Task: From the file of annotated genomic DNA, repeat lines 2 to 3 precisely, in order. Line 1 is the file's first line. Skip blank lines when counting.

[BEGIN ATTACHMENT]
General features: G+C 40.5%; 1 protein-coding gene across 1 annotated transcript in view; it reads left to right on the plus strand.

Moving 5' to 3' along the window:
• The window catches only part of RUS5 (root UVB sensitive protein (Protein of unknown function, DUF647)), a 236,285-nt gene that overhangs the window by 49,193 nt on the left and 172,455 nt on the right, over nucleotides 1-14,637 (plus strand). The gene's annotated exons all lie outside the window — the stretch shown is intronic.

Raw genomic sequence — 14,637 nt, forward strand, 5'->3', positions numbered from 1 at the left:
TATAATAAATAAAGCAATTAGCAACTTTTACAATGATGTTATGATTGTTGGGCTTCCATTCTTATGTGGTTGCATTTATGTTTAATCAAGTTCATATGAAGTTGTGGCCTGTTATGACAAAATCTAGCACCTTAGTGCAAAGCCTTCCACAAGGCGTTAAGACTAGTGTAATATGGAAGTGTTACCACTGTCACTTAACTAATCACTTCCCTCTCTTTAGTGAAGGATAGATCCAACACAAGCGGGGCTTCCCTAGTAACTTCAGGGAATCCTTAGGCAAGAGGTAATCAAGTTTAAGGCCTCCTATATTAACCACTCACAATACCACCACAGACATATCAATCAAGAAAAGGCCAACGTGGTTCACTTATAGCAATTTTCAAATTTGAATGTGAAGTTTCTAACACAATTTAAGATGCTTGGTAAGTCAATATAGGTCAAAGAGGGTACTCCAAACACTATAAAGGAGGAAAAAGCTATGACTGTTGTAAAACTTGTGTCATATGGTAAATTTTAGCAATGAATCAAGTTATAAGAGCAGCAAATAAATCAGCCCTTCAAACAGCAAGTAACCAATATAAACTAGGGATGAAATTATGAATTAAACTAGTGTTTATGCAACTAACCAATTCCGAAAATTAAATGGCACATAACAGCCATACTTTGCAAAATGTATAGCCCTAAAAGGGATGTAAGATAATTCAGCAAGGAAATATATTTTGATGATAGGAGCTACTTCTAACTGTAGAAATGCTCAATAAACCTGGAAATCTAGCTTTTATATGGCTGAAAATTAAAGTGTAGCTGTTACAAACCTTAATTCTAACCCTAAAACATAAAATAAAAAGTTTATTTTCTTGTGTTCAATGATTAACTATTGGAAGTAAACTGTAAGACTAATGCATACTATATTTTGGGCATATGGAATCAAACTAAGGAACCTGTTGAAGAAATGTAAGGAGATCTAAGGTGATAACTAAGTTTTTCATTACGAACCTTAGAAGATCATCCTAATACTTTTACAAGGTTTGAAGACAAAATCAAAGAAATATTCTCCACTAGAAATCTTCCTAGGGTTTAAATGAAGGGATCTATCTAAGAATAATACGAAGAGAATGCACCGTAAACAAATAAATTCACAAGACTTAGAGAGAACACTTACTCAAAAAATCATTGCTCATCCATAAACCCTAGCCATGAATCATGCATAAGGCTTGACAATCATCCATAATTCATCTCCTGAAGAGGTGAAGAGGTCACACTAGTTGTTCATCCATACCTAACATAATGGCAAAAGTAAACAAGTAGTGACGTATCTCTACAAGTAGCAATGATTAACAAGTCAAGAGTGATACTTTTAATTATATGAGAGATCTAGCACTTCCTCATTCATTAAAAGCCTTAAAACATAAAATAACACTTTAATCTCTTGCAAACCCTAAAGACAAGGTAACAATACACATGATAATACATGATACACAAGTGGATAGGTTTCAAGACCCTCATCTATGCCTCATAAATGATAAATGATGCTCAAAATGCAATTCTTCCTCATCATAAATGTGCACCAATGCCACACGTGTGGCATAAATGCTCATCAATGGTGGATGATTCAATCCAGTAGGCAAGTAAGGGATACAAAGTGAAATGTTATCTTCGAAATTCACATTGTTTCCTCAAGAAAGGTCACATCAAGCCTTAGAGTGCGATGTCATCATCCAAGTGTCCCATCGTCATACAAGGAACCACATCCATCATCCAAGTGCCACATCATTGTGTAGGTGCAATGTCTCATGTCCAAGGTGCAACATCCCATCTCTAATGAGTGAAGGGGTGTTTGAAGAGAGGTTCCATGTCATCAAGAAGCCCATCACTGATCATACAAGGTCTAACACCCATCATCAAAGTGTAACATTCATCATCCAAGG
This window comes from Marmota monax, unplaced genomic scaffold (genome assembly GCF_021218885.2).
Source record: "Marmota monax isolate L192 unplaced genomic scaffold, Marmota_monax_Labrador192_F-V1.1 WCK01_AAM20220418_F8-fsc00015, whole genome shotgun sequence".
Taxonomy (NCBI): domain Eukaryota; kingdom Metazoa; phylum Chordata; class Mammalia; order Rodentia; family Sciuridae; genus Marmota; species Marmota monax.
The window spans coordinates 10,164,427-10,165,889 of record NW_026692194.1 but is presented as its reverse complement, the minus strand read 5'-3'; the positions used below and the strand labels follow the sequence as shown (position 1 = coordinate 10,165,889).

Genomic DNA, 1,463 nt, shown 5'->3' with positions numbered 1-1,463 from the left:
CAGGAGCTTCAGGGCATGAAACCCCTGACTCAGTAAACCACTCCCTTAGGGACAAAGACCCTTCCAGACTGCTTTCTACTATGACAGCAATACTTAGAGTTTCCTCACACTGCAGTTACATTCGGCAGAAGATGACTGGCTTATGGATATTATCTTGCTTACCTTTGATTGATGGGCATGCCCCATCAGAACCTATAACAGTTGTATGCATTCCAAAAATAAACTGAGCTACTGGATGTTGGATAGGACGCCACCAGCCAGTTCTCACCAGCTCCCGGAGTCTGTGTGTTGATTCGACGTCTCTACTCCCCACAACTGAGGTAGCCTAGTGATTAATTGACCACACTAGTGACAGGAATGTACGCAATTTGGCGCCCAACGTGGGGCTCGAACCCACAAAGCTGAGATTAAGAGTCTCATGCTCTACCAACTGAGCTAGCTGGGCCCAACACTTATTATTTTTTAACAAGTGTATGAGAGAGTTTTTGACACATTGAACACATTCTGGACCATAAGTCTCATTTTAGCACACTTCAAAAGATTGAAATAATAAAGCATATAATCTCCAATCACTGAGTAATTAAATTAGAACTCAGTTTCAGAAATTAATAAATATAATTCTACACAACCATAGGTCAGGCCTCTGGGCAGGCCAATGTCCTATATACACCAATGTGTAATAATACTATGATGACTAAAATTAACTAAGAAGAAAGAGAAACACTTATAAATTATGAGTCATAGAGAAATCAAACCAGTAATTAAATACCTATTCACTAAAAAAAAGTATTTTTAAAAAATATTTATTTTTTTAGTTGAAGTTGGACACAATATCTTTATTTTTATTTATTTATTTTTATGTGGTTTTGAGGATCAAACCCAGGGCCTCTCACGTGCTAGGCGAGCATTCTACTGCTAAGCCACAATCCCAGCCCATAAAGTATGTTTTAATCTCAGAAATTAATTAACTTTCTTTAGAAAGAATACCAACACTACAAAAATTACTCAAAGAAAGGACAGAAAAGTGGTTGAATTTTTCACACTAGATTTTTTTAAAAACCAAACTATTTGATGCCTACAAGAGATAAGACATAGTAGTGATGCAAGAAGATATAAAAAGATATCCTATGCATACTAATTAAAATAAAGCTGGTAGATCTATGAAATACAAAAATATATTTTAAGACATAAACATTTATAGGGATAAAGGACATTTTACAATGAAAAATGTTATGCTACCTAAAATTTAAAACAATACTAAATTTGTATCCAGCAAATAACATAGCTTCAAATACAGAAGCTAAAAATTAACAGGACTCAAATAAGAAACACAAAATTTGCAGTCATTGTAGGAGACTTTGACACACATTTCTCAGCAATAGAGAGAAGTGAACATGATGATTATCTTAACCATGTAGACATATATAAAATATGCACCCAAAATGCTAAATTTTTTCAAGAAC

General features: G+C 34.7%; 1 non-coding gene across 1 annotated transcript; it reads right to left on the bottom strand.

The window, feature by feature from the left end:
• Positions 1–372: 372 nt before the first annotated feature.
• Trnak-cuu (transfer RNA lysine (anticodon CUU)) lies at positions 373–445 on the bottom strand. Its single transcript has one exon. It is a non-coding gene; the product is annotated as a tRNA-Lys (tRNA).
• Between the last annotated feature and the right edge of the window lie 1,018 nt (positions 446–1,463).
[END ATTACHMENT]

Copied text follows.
Moving 5' to 3' along the window:
• The window catches only part of RUS5 (root UVB sensitive protein (Protein of unknown function, DUF647)), a 236,285-nt gene that overhangs the window by 49,193 nt on the left and 172,455 nt on the right, over nucleotides 1-14,637 (plus strand). The gene's annotated exons all lie outside the window — the stretch shown is intronic.